Five Types of Point of View and Which One is Absolutely, No Doubt the Best by Laurel Osterkamp

Five Types of Point of View and Which One is Absolutely, No Doubt the Best by Laurel OsterkampLet’s welcome back Laurel Osterkamp as she shares with us “Five Types of Point of View and Which One is Absolutely, No Doubt the Best.” Enjoy!


You have a great idea for a piece of fiction. You sit down at your computer, and begin to write. 

But what about THE MOST IMPORTANT DECISION you will make about your story or novel? 

That is, which point of view will you choose?

There are more options than you might think. I’ve listed them here in order of how often I believe they are used. 

Third Person Limited

With third-person limited, we get a lot of insight into a specific character’s thoughts and motivations, yet the story is still told by an unseen narrator. 

Third person-limited gives a writer flexibility yet still allows for intimacy.

First Person  

My personal favorite. 

In fact, for a long time, I hated to write in any POV other than first person. 

I like speaking directly to my reader, through the voice of my protagonist. It just feels so easy and comfortable, and I can “get to know” my main character in a way that writing in any other point of view won’t allow. 

Lately I’ve learned to break out of my first-person rut. 

Third Person Omniscient

Personally, I would never use an all-knowing narrator. 

For me, it’s too difficult to focus. But some authors, like Jane Austen, achieve it beautifully. 

You might be thinking, Wait. Isn’t Pride and Prejudice written in third-person-limited? 

Actually, no. 

While a lot of what we see and hear is filtered through Lizzie, not all of it is. Consider the first line: 

“It is a truth universally acknowledged, that a single man in possession of a good fortune, must be in want of a wife.”
Pride and Prejudice by Jane Austen

While being a love story, is more importantly a commentary on society. Thus, the narration must have a universal tone.

Second Person

Ahh, the elusive second person. 

I used to tell my high school creative writing students that second-person is the hardest POV to do well, but when it is done well, it’s incredibly effective. 

Most authors don’t use second person, unless they’re writing a choose-your-own-adventure story. But I love second-person, at least for short pieces. 

I don’t think I’d want to read an entire novel where “you” are the protagonist, but one of my favorite short stories, You Could Be Anyone, from Melissa Bank’s Girls Guide to Hunting and Fishing, uses second-person in a mind blowing way. 

At the end, “you” realize that the story could not have been told from any other perspective.

First Person Plural

In first-person-plural, no single narrator is identified. Instead, the narrator is a group that speaks as a unit.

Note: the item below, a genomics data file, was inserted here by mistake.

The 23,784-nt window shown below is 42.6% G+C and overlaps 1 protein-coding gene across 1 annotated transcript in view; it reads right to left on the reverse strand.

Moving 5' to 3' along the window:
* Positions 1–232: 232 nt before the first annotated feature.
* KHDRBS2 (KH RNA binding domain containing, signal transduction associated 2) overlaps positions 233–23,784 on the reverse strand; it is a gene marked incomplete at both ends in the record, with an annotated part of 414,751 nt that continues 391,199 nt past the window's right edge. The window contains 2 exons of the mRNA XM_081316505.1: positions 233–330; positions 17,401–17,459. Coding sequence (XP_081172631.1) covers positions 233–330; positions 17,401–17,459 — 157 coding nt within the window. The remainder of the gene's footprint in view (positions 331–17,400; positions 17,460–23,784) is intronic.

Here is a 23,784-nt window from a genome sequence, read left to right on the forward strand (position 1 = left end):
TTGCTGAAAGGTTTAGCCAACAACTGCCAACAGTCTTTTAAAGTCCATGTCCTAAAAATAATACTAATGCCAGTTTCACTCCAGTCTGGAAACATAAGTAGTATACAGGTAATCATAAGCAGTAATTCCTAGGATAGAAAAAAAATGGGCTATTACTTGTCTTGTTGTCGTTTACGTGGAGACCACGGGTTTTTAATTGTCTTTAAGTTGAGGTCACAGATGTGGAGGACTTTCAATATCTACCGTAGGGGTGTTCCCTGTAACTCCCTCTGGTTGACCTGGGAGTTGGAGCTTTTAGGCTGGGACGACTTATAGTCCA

I put this one at the bottom of the list, because it is so rarely used. But Faulkner’s short story, A Rose For Emily, where the townspeople collectively reflect on an old woman’s death, is one example. 

I’ve seen mentions online of 4th person and even 5th person POV. 

To me, 4th person seems very similar to first person plural, and 5th person sounds like it’s just writing consistently in the passive voice and/or using a lot of personification. 

Thus, I won’t go into detail about either of those.

Instead, I will tell you again what I firmly believe 

Before writing any piece of fiction, your most important decision is about point of view.

Do you need an unreliable narrator, or are you writing a tale of self-discovery? Perhaps first person is best. 

Are you writing a mystery, where you must cast doubt on multiple characters, and you can’t get too close to any of them? Consider third-person-omniscient. 

Do you need flexibility with your story-telling, yet you want the reader to feel close to the protagonist? Go for third-person limited. 

Are you going for a super-intimate experience, where the reader “becomes” the protagonist? Take a chance, and use second-person. 

Or perhaps you want to rotate perspectives between chapters, or even between paragraphs, and you’ll use a combination of POVs. That method is becoming more and more standard.

Here’s the Thing 

Whatever POV(s) you use, you should use with purpose. 

By the end, you should feel that the story could not be told successfully any other way. 

What if you don’t? 

I suggest revising the piece by writing it from a different point of view, just to see what discoveries you make. I’m in the process of doing that right now for my latest WIP.

There Is No “Best” POV

But there will always be “the best” POV for your story or novel. 

As a writer, it’s your job to figure out what that POV is.


About the Author 

Laurel OsterkampLaurel Osterkamp is from Minneapolis, where she teaches and writes like it’s going out of style. Her short fiction has been featured in Tangled Locks Literary Journal, Bright Flash Literary Journal, and Metawoker Lit, among other places. Her latest novel Favorite Daughters will be released August 25th. (Click here to see the novel on Amazon.)


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